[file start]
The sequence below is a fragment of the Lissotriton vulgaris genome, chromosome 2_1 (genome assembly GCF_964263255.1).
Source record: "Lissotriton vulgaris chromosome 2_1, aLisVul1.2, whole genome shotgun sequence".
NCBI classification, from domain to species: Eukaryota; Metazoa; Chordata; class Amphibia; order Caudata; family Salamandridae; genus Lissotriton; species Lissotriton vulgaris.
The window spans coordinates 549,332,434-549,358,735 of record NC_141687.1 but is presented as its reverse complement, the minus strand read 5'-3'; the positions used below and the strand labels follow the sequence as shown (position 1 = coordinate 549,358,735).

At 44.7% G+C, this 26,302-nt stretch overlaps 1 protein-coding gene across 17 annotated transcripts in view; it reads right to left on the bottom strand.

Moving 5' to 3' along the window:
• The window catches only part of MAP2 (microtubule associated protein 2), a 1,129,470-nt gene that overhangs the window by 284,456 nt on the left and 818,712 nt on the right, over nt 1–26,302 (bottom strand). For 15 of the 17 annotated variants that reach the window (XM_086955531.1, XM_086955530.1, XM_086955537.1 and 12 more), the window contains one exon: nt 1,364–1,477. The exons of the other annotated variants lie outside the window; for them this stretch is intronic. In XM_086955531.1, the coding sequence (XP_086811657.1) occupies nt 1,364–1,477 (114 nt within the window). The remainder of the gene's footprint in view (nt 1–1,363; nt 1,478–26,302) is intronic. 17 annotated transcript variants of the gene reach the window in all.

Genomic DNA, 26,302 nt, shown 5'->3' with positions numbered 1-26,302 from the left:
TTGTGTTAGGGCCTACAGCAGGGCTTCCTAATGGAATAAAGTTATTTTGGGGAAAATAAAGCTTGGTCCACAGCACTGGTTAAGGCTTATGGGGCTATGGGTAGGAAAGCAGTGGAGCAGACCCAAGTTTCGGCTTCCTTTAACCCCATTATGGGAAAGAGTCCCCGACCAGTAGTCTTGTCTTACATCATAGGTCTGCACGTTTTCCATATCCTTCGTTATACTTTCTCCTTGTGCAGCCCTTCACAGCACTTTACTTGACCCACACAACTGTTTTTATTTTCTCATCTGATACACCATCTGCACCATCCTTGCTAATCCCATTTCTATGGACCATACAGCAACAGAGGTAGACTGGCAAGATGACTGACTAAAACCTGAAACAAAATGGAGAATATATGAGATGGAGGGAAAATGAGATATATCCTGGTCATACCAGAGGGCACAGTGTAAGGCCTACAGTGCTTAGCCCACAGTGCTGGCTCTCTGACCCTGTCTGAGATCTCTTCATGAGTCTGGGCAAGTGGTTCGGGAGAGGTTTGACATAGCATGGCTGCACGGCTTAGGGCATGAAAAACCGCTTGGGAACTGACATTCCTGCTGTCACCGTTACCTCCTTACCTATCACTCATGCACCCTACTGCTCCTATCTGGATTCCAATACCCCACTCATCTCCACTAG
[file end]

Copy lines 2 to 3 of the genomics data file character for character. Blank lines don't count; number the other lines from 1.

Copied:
Source record: "Lissotriton vulgaris chromosome 2_1, aLisVul1.2, whole genome shotgun sequence".
NCBI classification, from domain to species: Eukaryota; Metazoa; Chordata; class Amphibia; order Caudata; family Salamandridae; genus Lissotriton; species Lissotriton vulgaris.